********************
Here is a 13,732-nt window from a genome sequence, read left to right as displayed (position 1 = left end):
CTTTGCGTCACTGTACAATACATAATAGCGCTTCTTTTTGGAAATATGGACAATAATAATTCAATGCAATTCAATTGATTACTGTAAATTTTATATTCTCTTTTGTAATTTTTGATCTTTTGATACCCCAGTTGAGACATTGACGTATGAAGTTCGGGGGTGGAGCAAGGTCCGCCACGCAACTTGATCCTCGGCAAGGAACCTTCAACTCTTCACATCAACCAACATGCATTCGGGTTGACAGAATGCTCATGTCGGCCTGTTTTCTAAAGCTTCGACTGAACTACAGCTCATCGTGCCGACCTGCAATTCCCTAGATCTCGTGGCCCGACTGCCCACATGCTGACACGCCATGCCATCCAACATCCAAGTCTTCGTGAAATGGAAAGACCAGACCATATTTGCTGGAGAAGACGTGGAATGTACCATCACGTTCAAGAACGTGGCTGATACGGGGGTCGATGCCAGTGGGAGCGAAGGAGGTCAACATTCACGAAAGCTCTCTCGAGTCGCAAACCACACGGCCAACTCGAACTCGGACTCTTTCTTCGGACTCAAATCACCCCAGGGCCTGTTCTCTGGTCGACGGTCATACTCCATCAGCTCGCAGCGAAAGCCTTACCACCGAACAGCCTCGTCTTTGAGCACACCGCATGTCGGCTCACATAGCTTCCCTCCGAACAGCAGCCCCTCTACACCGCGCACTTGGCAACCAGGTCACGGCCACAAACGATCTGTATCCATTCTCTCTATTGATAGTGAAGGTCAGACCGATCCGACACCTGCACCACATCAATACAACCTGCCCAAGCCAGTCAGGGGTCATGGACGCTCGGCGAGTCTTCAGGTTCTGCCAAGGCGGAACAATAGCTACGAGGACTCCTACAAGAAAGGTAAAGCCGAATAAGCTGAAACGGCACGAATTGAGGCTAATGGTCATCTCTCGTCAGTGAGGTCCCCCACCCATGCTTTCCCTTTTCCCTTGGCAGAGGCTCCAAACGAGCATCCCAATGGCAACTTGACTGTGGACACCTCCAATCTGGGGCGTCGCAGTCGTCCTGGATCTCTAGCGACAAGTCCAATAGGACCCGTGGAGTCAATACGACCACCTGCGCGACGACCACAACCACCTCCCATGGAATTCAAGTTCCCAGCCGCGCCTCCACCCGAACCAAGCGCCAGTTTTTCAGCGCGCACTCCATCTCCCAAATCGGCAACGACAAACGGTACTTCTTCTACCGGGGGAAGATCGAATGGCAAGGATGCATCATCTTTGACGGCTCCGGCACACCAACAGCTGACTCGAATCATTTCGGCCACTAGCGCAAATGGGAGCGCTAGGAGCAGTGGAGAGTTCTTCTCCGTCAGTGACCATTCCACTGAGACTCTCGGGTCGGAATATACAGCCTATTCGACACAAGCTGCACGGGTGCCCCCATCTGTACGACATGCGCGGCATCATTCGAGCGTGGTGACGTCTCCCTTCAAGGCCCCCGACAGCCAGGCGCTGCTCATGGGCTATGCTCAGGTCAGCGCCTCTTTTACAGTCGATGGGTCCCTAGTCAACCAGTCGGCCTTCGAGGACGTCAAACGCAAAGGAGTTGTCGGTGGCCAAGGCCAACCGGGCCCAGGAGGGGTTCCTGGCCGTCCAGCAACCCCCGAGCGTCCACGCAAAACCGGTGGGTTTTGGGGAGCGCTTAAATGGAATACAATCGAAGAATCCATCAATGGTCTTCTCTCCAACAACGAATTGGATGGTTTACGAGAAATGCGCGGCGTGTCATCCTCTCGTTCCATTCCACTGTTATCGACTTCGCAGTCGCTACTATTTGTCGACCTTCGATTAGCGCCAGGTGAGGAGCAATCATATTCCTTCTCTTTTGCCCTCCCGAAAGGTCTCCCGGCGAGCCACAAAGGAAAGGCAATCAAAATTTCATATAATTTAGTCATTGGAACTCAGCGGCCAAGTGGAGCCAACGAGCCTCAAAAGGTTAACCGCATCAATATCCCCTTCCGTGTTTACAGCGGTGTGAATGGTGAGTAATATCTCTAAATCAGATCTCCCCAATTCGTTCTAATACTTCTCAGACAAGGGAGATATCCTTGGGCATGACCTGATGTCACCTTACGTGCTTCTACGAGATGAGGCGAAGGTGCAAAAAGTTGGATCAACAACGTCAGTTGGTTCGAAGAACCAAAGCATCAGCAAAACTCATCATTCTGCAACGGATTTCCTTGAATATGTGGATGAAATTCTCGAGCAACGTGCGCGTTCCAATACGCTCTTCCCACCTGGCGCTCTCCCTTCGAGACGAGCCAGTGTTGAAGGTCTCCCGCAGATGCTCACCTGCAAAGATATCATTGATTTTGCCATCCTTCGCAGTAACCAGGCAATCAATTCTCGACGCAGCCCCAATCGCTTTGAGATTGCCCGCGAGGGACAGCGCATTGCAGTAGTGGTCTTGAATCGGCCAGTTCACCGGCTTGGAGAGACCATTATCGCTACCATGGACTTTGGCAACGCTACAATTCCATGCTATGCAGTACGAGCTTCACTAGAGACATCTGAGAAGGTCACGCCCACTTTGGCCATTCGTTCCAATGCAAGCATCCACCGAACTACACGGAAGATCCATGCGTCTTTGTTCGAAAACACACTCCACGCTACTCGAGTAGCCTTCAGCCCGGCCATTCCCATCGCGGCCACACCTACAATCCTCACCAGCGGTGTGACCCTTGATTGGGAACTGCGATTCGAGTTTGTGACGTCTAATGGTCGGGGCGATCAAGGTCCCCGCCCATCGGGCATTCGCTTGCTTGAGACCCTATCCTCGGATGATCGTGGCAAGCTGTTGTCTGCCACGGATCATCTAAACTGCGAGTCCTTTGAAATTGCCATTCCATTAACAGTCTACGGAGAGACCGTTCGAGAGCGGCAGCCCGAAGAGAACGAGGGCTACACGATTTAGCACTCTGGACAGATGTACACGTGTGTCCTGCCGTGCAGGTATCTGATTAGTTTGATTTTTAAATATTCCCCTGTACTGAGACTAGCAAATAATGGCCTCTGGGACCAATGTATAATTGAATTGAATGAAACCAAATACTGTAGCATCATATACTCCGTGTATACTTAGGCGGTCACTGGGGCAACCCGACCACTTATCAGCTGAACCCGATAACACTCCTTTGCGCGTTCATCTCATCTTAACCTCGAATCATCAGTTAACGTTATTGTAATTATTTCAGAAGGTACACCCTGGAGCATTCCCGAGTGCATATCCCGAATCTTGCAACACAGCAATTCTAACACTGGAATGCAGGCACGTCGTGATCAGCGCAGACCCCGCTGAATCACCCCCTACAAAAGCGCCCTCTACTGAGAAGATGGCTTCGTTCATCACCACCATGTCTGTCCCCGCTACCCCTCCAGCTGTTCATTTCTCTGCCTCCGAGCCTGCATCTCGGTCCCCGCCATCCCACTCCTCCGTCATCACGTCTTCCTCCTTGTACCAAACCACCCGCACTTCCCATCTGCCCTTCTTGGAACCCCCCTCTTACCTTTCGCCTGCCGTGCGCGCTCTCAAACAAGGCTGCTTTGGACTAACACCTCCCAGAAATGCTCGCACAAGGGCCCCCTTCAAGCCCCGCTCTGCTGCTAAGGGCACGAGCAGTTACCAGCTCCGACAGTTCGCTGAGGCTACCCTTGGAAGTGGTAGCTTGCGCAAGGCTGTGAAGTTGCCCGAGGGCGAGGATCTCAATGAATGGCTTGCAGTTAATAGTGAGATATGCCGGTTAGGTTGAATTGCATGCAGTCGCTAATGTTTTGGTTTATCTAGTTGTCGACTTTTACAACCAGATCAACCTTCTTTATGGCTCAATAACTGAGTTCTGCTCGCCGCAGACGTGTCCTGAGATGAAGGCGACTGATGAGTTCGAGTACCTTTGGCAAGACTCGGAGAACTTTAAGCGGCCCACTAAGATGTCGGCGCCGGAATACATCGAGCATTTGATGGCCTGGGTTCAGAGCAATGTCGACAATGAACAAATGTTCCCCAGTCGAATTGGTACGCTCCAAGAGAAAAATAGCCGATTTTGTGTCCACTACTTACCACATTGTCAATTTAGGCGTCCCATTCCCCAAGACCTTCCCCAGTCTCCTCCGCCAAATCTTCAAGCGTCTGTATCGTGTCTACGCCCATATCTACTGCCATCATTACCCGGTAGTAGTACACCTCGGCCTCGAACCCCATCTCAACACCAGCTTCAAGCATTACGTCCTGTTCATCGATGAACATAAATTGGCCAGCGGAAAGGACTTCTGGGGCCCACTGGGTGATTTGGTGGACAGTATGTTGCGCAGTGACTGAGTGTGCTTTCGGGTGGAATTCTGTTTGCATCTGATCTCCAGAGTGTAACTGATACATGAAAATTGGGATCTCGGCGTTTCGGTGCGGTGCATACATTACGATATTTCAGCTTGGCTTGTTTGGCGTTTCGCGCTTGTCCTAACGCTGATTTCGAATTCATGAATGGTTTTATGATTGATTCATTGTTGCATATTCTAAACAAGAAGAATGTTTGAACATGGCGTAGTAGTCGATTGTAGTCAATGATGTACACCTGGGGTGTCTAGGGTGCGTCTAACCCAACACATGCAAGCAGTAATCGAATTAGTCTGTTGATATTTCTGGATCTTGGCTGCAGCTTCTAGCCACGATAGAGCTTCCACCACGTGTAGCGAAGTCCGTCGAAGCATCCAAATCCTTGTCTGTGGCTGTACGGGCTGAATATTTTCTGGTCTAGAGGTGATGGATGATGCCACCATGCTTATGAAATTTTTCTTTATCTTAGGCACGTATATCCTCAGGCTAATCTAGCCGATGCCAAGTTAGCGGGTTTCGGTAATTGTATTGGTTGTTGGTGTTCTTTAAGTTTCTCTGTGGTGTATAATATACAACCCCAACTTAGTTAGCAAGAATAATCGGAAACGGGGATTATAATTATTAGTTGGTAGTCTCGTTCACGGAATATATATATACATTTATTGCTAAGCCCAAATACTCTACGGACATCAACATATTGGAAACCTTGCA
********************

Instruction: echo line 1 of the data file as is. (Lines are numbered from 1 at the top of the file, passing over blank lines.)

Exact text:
Here is a 13,732-nt window from a genome sequence, read left to right as displayed (position 1 = left end):